Rambo collectible figure, ThreeZero.

Rambo collectible figure, ThreeZero.

Some of these films are analog. They don't have massive digital compilations of things like some of the new Marvel films do. These films were made with a lot of love and a lot of care. The first “Terminator” film has no digital in it. It was all done in “real camera”’sort of look. The second one, “Terminator 2: Judgment Day,” introduced digital technology and is loved for that. I think that fans resonate with what they remember as being fun and something they enjoyed at the time, and the films hold upf you go back and watch them now. Nostalgia is a very important thing, and it makes us different from the new releases.

Nostalgia plays a big part in the fashion space, too. How does that manifest itself with some of your core IP? 

Fashion for us is really T-shirts. We have huge success in that area for our apparel licensing, most prominently with “Halloween.” Our “Halloween”’ licenses are iconic and well known. We have good key art. So, while the key art the image doesn't change, some of the design around it will. For example, there is a famous picture of a pumpkin with a knife and another one of the evil character, Michael Myers, with a knife. Those may be done with an orange border or something, to make it look a lightly different on the outside. But the core IP is the same. For us, with apparel, it's branded unification. 

“Halloween” T-shirt, Bioworld.

“Halloween” T-shirt, Bioworld.

What we really license, in many cases, are characters, not really the film itself. Some of the most wonderful films, Oscar winners, are not licensable because they don't have strong characters. We have Terminator, Rambo, Bill and Ted. All of them are characters that you know and can picture. It the characters that are licensable and that the fans really like. 

That leads us to the area of collectibles, where we have things like action figures which are in the mid-$50s to $70 range, multi $1,000 collectibles figures, right up to a full-size standing “Terminator” endoskeleton robot, which retails at over $6,000. Those are things that the fans can aspire to and, we believe, give them a permanent association with the characters that they love.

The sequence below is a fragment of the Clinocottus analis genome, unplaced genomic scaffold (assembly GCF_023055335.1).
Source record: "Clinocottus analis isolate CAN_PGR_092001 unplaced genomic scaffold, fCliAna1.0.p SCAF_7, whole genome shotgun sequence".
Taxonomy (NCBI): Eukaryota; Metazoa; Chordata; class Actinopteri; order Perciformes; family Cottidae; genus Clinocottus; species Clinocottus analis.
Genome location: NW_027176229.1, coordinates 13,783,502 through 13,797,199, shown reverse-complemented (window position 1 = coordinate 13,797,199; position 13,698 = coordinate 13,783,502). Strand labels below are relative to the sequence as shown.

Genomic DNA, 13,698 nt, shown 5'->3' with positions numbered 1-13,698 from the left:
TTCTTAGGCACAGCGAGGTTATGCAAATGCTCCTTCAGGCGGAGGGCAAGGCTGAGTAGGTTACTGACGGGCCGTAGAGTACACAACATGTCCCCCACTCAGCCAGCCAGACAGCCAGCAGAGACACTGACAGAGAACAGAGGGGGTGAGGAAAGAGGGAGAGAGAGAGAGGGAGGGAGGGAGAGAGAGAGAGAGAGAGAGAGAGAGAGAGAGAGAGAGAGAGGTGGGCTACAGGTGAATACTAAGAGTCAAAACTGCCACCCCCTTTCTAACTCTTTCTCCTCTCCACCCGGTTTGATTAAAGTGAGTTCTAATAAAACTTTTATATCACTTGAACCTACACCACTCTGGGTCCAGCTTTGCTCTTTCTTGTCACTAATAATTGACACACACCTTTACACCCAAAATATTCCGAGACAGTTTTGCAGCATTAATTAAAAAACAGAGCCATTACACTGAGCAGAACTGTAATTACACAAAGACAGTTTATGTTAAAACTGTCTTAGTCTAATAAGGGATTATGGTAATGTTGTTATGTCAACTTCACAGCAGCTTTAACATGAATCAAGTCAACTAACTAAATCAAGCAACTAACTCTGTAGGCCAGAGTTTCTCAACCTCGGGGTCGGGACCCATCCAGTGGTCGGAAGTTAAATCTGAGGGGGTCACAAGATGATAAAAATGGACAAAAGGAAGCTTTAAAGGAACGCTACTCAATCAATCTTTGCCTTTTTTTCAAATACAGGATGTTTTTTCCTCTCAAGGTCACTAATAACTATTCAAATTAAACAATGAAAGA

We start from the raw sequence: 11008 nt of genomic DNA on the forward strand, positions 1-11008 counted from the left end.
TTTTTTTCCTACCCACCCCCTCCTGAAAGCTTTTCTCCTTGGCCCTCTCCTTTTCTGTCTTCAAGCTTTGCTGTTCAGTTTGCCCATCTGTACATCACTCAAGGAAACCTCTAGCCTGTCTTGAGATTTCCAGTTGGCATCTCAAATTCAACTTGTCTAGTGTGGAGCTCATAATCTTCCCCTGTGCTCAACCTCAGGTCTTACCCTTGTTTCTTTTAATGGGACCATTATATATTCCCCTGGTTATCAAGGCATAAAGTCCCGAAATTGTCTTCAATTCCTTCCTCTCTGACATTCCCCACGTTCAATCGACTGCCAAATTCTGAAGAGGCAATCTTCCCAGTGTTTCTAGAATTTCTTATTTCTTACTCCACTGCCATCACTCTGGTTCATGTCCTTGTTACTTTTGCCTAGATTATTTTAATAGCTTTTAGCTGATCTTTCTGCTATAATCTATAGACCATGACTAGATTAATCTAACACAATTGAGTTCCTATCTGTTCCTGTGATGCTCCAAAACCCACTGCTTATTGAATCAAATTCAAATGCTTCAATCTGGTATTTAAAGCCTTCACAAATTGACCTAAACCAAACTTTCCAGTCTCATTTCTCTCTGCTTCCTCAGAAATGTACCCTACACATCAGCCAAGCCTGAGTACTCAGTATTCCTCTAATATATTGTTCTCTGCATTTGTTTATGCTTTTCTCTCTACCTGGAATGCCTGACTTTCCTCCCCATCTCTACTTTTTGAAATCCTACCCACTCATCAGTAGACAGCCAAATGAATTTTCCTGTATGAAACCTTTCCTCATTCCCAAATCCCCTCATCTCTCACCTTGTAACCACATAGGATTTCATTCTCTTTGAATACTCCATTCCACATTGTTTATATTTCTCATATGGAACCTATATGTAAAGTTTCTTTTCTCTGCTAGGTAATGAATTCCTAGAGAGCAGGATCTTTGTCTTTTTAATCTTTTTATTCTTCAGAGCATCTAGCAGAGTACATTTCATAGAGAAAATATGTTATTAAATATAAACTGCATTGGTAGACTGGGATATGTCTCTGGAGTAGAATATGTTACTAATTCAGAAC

"Terminator 2 Judgment Day" Animatronic Endoskeleton Arm, Blitzway.

You spoke earlier about not tailoring your strategy around new releases, but do anniversaries play a part? “The Terminator” turns 40 next year, are there any plans around that milestone and what can we expect from your core IP over the next 12 to 24 months?

We are working with Studiocanal on 40th anniversary of “The Terminator,” but we're not disclosing at this time what the next steps will be. “Bill and Ted's Excellent Adventure” turns 35 next year, too, so we do have some nice anniversaries coming up. We find that anniversaries are helpful from a marketing perspective, though I’m not convinced that they are fundamental to the collectors or to the fans. The fans like to remember the brand and it doesn’t really matter to them when they first connect with that brand. As I said before, the more relevant thing is having a strong IP with good characters. 

Creative Licensing will be showcasing many IPs, including “Bill and Ted’s Excellent Adventure,” “Halloween” (1978), “The Terminator,” “Terminator 2: Judgment Day,” “Escape from New York,” “Rambo” and “Evil Dead II” at booth H225 Licensing Expo, which takes place June 13-15 at the Mandalay Bay Convention Center in Las Vegas. 

Register for Licensing Expo 2023.

About the Author(s)

Ian Hart

Senior Digital Editor U.K. & EMEA, License Global

Ian joined the License Global editorial team in May 2022 as digital editor for the U.K. and EMEA, becoming Senior Digital Editor in April 2023.

Ian is a huge fan of sports and entertainment brands and, as a father, toys and kids' brands are a large part of his life!

He has been at Informa (formerly UBM) since 2018, where he was previously the editor of SHP, a B2B digital publication aimed at health & safety professionals.

Ian studied journalism at university before spending seven years in online fantasy gaming. Prior to moving to Informa, Ian worked in B2B trade print media, in the automotive sector, working on various publications aimed at independent automotive technicians and parts distributors.